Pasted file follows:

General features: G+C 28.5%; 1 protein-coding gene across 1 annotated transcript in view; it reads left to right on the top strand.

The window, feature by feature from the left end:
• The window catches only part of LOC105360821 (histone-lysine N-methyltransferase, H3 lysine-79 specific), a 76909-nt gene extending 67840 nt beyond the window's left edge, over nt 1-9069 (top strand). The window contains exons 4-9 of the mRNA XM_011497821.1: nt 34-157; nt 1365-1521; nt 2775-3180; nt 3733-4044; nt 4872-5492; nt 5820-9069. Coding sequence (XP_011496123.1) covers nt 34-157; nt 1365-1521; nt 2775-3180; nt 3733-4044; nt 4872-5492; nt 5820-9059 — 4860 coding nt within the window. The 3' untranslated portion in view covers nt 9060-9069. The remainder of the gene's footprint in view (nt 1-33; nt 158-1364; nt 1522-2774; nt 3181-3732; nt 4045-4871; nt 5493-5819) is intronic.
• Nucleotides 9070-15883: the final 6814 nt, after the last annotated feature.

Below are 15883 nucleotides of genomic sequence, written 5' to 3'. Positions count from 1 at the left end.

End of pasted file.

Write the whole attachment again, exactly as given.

General features: G+C 28.5%; 1 protein-coding gene across 1 annotated transcript in view; it reads left to right on the top strand.

The window, feature by feature from the left end:
• The window catches only part of LOC105360821 (histone-lysine N-methyltransferase, H3 lysine-79 specific), a 76909-nt gene extending 67840 nt beyond the window's left edge, over nt 1-9069 (top strand). The window contains exons 4-9 of the mRNA XM_011497821.1: nt 34-157; nt 1365-1521; nt 2775-3180; nt 3733-4044; nt 4872-5492; nt 5820-9069. Coding sequence (XP_011496123.1) covers nt 34-157; nt 1365-1521; nt 2775-3180; nt 3733-4044; nt 4872-5492; nt 5820-9059 — 4860 coding nt within the window. The 3' untranslated portion in view covers nt 9060-9069. The remainder of the gene's footprint in view (nt 1-33; nt 158-1364; nt 1522-2774; nt 3181-3732; nt 4045-4871; nt 5493-5819) is intronic.
• Nucleotides 9070-15883: the final 6814 nt, after the last annotated feature.

Below are 15883 nucleotides of genomic sequence, written 5' to 3'. Positions count from 1 at the left end.